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This article in AJ

  1. Vol. 92 No. 6, p. 1104-1108
     
    Received: Dec 14, 1998
    Published: Nov, 2000


    * Corresponding author(s): greg@gpsr.colostate.edu
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doi:10.2134/agronj2000.9261104x

Optimizing Wheat Harvest Cutting Height for Harvest Efficiency and Soil and Water Conservation

  1. Gregory S. McMaster *a,
  2. Robert M. Aikenb and
  3. David C. Nielsenc
  1. a USDA-ARS, Great Plains Systems Res., P.O. Box E, Fort Collins, CO 80522 USA
    b Kansas State Univ., 105 Exp. Farm Rd., Colby, KS 67701-1697 USA
    c USDA-ARS, Central Great Plains Res. Stn., P.O. Box 400, Akron, CO 80720 USA

Abstract

Winter wheat (Triticum aestivum L.) productivity is frequently limited by water availability and degraded by wind erosion. Managers of harvest operations must balance soil and water-conservation benefits of maintaining sufficient stubble height with the risk of losing grain yield due to unharvested spikes below the combine cutting height. This study calculated the relationship between expected harvest losses and conservation of soil and water at various combine cutting heights. Mature wheat spike height frequency distributions for 5 yr were collected for different tillage and residue-cover levels. Wind-velocity profiles were measured for different stem frequencies and heights at three sites with harvested wheat stubble. Potential evaporation of water was calculated by PENFLUX, a Penman-type energy balance model. Potential soil loss was computed from the relative friction velocity (RFV). Stem heights were generally normally distributed, regardless of year or treatment. Quantifying RFVs at the soil surface and relative evaporation rates showed that combine cutting heights <0.1 m offered little protection from erosive winds for sparse stands with <280 stems m−2 Higher cutting heights of 0.3 or 0.5 m increased protection, especially for sparse stands, but the relative benefits of increasing stem frequencies declined with higher cutting heights. Under normal sowing rates and conditions, harvesting wheat with a cutting-type header at two-thirds of its height will give 80% of the maximum soil and water conservation protection. Harvesting with a stripper-header combine attachment might be a potential new technology to further maximize soil and water conservation while minimizing harvest losses.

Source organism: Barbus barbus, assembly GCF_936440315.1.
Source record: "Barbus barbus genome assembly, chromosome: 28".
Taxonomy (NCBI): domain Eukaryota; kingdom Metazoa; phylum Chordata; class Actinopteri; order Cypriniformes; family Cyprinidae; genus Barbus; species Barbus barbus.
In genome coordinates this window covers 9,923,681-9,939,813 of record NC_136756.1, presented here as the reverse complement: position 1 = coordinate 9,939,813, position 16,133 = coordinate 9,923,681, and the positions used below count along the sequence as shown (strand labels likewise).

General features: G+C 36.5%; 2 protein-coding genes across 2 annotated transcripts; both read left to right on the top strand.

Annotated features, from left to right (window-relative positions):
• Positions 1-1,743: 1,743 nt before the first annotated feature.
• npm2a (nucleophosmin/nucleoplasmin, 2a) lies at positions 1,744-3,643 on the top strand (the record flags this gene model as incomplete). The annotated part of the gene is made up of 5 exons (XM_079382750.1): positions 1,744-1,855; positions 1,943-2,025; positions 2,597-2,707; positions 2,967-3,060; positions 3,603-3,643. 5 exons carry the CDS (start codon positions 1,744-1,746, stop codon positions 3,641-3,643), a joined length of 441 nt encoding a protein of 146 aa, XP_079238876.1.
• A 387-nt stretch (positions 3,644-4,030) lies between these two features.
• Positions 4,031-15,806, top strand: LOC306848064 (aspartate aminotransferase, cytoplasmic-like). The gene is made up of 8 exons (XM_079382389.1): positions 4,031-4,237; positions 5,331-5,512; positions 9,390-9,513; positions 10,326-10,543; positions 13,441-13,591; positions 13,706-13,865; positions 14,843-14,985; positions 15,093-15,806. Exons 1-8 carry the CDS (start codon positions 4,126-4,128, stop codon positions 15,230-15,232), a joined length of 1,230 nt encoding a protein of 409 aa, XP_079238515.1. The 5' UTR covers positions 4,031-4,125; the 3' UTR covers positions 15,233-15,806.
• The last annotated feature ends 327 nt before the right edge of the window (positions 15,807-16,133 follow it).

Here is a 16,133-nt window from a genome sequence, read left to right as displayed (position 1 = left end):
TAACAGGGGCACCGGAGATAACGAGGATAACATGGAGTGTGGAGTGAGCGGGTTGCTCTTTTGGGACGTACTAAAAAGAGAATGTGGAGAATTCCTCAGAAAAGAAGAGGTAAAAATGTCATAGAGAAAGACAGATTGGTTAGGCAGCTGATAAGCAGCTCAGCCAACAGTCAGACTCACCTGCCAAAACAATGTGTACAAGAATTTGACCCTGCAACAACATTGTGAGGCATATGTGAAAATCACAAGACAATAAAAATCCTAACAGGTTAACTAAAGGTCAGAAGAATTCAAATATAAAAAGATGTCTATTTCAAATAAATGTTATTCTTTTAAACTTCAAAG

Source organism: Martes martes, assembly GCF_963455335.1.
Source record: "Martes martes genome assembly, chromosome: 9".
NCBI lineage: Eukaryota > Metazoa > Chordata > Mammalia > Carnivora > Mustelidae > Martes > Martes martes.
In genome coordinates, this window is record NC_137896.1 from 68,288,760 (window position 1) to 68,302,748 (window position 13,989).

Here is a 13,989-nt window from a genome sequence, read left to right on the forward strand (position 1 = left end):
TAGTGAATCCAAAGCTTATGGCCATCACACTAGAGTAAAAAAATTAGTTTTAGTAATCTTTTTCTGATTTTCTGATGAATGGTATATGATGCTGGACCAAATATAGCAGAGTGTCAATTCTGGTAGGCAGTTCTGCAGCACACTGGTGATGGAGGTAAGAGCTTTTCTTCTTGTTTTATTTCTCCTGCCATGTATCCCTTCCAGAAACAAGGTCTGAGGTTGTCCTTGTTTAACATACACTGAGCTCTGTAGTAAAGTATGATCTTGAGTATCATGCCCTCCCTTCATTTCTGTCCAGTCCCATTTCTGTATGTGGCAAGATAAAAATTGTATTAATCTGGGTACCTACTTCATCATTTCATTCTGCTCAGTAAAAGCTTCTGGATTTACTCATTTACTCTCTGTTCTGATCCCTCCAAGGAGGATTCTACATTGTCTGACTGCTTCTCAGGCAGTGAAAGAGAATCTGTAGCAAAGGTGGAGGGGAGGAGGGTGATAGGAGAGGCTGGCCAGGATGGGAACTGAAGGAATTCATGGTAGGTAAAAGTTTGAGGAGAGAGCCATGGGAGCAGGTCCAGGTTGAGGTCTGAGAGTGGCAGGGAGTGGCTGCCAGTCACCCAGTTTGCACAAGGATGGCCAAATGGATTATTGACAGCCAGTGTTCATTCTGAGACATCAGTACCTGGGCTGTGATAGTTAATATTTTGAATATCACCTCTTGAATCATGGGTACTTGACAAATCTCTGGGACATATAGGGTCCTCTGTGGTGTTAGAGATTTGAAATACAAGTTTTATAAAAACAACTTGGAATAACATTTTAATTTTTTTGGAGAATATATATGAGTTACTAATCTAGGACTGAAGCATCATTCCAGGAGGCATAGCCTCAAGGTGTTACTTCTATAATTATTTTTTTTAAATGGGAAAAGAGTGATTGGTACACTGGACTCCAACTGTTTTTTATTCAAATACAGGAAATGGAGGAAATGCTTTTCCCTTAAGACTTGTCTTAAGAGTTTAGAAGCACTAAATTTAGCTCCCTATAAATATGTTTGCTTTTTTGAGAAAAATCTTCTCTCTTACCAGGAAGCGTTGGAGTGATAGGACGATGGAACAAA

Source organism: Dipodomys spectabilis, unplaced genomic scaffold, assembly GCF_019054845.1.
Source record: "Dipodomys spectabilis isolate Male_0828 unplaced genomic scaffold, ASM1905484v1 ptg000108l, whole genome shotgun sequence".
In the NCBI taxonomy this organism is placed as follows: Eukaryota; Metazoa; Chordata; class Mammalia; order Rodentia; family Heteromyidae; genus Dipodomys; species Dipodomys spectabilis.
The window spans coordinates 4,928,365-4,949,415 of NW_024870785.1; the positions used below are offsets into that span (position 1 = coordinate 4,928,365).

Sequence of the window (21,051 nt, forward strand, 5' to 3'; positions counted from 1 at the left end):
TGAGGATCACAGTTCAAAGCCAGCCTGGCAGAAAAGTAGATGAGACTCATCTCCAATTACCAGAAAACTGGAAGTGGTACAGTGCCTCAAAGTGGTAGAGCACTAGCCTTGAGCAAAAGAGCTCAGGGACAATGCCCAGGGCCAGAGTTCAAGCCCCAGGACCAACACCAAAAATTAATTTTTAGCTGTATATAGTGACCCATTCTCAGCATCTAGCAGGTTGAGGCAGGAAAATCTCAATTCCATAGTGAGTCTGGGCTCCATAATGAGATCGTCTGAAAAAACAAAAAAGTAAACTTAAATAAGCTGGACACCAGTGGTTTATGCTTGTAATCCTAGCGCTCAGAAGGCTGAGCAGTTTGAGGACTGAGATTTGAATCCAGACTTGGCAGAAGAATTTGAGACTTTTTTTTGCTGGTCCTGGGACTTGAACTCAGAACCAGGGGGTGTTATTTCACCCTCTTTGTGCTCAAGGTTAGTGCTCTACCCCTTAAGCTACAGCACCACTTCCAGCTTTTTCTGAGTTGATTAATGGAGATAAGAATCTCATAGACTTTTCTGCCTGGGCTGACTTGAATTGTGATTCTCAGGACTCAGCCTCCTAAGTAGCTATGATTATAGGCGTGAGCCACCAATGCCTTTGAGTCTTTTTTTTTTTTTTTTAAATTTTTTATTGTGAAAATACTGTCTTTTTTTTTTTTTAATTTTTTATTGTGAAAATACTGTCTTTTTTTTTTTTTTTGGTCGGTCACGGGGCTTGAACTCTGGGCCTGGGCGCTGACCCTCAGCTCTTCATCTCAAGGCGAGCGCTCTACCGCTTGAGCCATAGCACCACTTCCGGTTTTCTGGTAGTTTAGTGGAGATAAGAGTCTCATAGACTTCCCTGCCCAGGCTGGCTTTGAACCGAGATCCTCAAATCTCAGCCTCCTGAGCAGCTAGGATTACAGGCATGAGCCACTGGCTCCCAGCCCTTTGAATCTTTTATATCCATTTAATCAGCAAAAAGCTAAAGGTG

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Copyright © 2000. American Society of AgronomySoil Science Society of America